SOUTH Africa does not have the capacity to deliver the R3.2-trillion in infrastructure the government intends commissioning by 2020, as the country lacks the skills required, a survey has found.
Although the construction and engineering sector was expecting the huge build programme to spur its recovery, delays in the awarding of tenders have meant companies are not investing in training skilled staff.
Landelahni Business Leaders Amrop SA, the executive search firm that conducted the survey, said on Tuesday that 74% of construction companies were struggling to fill engineering vacancies.
Many companies are looking for work abroad. But risks abound, and Group Five and Basil Read recently produced results that plunged 64%-78%.
The Treasury has set aside about R850bn for public sector infrastructure projects over the next three years. So far, about 25% has been financed and is being implemented.
"This means a R250bn spend per year — about R100bn more than the average over the past five years, including the Fifa World Cup," said Sandra Burmeister, CEO of Landelahni Business Leaders Amrop SA.
Engineering Council of South Africa data showed the country had about 14,700 professional engineers in 2010, but most of them were white males heading for retirement.
Despite the council launching an initiative to tackle the chronic shortage of engineering skills, in line with the government’s plans to produce 30,000 engineers by 2014, this was likely to remain a pipedream.
"It ain’t going to happen," Ms Burmeister said. "We are already relying on international partners to bring expertise not available locally."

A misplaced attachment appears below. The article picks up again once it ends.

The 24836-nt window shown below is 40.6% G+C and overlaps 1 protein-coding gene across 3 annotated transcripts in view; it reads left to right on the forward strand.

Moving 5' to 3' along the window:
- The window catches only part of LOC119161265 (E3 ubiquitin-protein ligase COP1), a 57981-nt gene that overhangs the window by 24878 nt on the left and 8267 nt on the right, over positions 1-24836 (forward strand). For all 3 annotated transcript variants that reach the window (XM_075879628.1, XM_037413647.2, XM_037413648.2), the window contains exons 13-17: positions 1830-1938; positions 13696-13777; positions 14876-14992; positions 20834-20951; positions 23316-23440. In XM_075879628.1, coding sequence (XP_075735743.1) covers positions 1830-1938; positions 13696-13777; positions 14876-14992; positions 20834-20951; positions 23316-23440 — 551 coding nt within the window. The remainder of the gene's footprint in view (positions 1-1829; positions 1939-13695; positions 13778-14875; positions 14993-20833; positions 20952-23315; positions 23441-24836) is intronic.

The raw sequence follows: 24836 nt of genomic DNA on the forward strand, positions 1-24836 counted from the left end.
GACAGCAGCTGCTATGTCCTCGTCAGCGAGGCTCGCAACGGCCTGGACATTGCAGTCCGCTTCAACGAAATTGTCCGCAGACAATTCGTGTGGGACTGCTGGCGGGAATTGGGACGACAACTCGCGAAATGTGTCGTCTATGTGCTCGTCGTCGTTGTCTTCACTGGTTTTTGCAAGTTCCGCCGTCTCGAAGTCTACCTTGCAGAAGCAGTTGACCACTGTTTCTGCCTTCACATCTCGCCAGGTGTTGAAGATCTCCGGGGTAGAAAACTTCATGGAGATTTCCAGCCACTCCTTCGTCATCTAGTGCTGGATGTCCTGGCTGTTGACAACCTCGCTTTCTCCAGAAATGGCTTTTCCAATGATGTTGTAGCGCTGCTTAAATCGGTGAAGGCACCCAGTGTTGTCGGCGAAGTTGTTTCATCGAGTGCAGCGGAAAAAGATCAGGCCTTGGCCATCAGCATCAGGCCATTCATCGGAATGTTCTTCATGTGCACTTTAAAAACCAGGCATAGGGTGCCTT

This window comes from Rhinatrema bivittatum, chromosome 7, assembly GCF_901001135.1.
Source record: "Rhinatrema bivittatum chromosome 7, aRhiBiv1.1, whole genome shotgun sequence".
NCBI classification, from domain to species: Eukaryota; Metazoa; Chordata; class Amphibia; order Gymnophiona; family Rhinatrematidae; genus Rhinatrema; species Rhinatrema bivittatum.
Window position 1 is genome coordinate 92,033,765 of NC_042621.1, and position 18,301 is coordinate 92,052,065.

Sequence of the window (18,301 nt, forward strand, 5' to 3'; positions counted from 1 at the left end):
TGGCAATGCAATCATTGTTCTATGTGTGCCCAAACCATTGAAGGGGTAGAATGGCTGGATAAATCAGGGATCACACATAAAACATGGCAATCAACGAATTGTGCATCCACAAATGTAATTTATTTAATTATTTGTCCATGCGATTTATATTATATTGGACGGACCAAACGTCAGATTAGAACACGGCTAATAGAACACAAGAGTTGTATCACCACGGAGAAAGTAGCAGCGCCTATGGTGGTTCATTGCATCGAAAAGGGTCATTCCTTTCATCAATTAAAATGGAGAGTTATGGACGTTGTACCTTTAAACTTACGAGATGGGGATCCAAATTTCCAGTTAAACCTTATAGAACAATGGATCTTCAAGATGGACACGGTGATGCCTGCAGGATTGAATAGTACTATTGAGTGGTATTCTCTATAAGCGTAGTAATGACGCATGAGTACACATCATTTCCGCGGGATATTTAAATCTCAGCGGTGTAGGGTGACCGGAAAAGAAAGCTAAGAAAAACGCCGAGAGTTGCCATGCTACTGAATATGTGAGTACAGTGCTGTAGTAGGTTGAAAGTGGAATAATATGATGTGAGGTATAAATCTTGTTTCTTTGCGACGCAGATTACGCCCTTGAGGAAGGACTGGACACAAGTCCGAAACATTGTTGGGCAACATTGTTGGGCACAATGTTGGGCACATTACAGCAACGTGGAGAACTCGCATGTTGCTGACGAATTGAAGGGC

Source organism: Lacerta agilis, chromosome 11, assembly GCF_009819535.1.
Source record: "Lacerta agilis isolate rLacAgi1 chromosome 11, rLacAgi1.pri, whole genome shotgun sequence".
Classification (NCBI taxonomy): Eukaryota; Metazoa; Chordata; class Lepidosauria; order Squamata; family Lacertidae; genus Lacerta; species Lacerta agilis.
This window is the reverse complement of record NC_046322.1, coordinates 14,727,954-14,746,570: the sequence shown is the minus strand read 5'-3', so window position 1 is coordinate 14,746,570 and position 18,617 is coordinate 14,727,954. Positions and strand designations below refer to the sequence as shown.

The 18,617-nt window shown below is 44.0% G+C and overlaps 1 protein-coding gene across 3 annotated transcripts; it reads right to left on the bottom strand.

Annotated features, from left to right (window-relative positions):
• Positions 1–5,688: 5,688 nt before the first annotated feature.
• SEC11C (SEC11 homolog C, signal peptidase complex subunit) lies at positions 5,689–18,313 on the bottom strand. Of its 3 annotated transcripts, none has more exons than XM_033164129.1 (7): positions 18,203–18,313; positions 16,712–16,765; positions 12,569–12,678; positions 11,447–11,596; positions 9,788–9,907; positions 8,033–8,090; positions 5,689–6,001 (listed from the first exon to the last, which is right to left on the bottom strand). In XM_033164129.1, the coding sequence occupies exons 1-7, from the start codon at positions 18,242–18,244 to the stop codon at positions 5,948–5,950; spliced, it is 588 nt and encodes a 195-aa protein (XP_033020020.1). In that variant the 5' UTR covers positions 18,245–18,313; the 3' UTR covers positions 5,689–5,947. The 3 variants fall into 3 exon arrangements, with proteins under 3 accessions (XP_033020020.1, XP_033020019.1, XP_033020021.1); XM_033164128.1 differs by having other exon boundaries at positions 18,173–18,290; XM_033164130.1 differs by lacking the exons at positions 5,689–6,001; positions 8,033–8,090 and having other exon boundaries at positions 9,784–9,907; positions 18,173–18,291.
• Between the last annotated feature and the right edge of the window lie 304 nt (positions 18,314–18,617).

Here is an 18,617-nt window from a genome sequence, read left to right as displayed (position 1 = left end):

She said foreign expertise had been used on the Gautrain project, Eskom’s Medupi and Kusile power stations, South Africa’s nuclear energy initiatives, and the drive for alternative energy sources.
"We simply do not have the right skills to meet the specific demands of huge new infrastructure projects," she said.
Research from Consulting Engineers South Africa, an industry body, showed the private sector had a dearth of registered black professionals, including quantity surveyors, architects and engineers.
"We have a major institutional capacity problem," its president Naren Bhojaram said on Tuesday.
The National Programme for Artisan Development — a joint government and industry project — had pushed the number of artisans up from 3,222 across all trades in 2006 to 11,778 in 2010.
But there has been a 45% pass rate in the programme, and it is unclear how many artisans have had one year or four years of training. And the pass rate does not support the government’s target of 50,000 new artisans by 2015.
In the 2010-11 financial year, the Treasury reported that the government had spent only 68% of its capital budget.
This indicated that to meet South Africa’s proposed infrastructure plans, there would need to be a significant increase in public-private partnerships.
In 1990, 40% of certificated engineers in South Africa worked in the public sector, but this has now dwindled to about 15%.
Mr Bhojaram said the main hurdle to South Africa getting out of the infrastructure starting block was weak institutions, coupled with "serious business integrity issues", including corruption within the state and the private sector.
Consulting Engineers South Africa reported that spending on the country’s infrastructure maintenance was at a record low, and the cost of replacing the infrastructure would be more than 10 times the cost of regular maintenance.
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